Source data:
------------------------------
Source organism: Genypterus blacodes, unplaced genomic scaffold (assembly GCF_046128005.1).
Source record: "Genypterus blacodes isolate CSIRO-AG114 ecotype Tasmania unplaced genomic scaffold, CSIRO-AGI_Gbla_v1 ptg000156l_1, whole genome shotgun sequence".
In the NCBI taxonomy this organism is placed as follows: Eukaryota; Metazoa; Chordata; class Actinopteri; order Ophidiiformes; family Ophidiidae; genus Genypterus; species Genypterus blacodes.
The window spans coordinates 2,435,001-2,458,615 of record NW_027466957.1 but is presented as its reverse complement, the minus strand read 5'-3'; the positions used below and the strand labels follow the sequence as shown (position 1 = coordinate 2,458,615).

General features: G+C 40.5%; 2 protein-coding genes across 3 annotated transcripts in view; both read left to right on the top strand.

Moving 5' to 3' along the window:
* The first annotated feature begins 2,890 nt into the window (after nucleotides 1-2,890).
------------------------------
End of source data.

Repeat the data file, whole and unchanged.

Source organism: Genypterus blacodes, unplaced genomic scaffold (assembly GCF_046128005.1).
Source record: "Genypterus blacodes isolate CSIRO-AG114 ecotype Tasmania unplaced genomic scaffold, CSIRO-AGI_Gbla_v1 ptg000156l_1, whole genome shotgun sequence".
In the NCBI taxonomy this organism is placed as follows: Eukaryota; Metazoa; Chordata; class Actinopteri; order Ophidiiformes; family Ophidiidae; genus Genypterus; species Genypterus blacodes.
The window spans coordinates 2,435,001-2,458,615 of record NW_027466957.1 but is presented as its reverse complement, the minus strand read 5'-3'; the positions used below and the strand labels follow the sequence as shown (position 1 = coordinate 2,458,615).

General features: G+C 40.5%; 2 protein-coding genes across 3 annotated transcripts in view; both read left to right on the top strand.

Moving 5' to 3' along the window:
* The first annotated feature begins 2,890 nt into the window (after nucleotides 1-2,890).